3 Ways to Embrace Boredom to Add Value to Your Life

We can get more out of “doing nothing” than we think.

Photo by Priscilla Du Preez on Unsplash

“Ah, super busy. Crazy busy. How about yours?”

Does this sound familiar to you? My coaching clients often answer this way — in fact, “busy” may have become one of the most frequent responses.

Some people say “busy” with pride, some say it with complaint or helplessness. “Busy” has become such an easy, generic, go-to word to describe our lives.

Being busy is often associated with positive traits such as being interesting, productive and efficient. It has never been easier to stay busy— but it’s also a great strategy to escape reality or ourselves.

On the other hand, the word “boredom” often has negative connotations such as laziness, emptiness and a lack of purpose. However, it’s important to know the difference between “boredom’ and “being bored”.

Boredom VS Being bored

The Merriam Webster dictionary defines “boredom” as “the state of being weary and restless through lack of interest”, while “bored” is defined as “filled with or characterized by boredom”.

Sandi Mann, a senior psychology lecturer at the University of Central Lancashire in the U.K, defines boredom as “a search for neural stimulation that isn’t satisfied”.

But what if you can enjoy boredom without being bored?

Boredom is a clean slate. Being bored is escapism — it’s a mental state that we choose to avoid self-reflection. — Gustavo Razzetti

Being Bored is an unpleasant emotion we try to get rid of by seeking external pleasures. Since emotions are created by thoughts, being bored usually indicates there are negative thoughts we need to take care of.

But Boredom holds space for our introspection and creation — it gives birth to possibilities. We can make conscious choices to create boredom in our lives for regeneration.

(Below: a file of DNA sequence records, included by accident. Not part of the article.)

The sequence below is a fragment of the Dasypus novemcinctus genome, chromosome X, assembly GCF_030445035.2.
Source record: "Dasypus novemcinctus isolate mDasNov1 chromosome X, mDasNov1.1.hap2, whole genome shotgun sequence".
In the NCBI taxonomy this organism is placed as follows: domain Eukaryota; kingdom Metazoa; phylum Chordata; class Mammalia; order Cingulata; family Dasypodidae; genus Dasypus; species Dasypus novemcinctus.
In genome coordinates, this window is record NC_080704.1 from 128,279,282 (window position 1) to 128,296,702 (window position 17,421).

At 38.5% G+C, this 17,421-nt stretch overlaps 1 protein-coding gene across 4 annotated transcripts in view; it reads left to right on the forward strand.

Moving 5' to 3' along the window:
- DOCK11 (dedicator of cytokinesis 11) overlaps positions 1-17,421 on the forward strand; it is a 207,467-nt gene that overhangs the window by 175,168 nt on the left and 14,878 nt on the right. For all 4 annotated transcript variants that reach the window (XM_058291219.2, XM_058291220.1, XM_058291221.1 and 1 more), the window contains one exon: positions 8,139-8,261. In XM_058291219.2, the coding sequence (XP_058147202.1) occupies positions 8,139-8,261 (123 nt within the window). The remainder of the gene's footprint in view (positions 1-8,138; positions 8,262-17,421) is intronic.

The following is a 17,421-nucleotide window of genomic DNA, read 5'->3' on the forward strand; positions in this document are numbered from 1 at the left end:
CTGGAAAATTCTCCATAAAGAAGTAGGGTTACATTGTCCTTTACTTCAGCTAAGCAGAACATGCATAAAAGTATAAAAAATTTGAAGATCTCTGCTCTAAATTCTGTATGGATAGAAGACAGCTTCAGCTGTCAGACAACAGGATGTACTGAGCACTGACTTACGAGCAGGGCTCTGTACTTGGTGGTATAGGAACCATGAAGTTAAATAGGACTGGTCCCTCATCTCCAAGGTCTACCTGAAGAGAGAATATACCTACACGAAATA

The Benefits of Boredom

If you associate boredom with a lack of ambition or productivity, think again. It may seem like a standstill but, when your mind is allowed to wander, it can activate your brain to help you achieve more.

Check out these benefits:

Increased productivity: A 2018 study found boredom helped boost individual productivity on an idea-generation task.

Increased creativity: According to psychiatrist Dr. Sue Varma, “our brain has a way of searching for an interesting, stimulating activity, and if we can’t find it in the external environment, we are going to create it.”

Be more goal-oriented: Boredom is an emotional signal that we are not doing what we want to be doing (Elpidorou, 2014), therefore helps us shift gears into goals and projects that are more fulfilling.

Improved self-awareness: When we run out of things to keep us entertained, we have to go inward and pay attention to what’s happening underneath our emotions.

“Boredom is more than just the feeling we get when our minds are insufficiently stimulated. It’s a sign that our capacity to act as authors of our own lives has been challenged or constricted.” — Eric Cortellesa

These benefits of boredom point towards a more interesting life — as well as a more interesting you.

3 Ways to Reap These Benefits

Don’t run away from boredom.

This might seem like a silly statement, but many people unconsciously run from boredom. Netflix, social media, food, porn…these activities are readily available to keep you stimulated and heading away from boredom.

When you feel the urge to resort to those things, stop, and let boredom work magic on you.

Boredom is not a problem to be solved. It’s the last privilege of a free mind — Gayatri Devi

Say yes to daydreaming.

Daydreaming is the secret weapon of boosting creativity. Allow yourself to daydream and if you’re struck by an idea, record it. Later, you may be able to turn this idea into a product.

You get ideas from daydreaming. You get ideas from being bored. You get ideas all the time. The only difference between writers and other people is we notice when we’re doing it. — Neil Gaiman

Unplug to recharge.

Intentionally create a stimulus-free/low stimulus environment by unplugging from external sources. This forces our brain to create by making connections with its own information and resources, instead of passively receiving external information.

Almost everything will work again if you unplug it for a few minutes…Including you. — Anne Lamott

Final thoughts:

Boredom is powerful for your personal growth. So ask yourself: Are you running away from boredom, or making the most out of it?

Want weekly inspirations & tips? Let’s stay in touch

Leave a Reply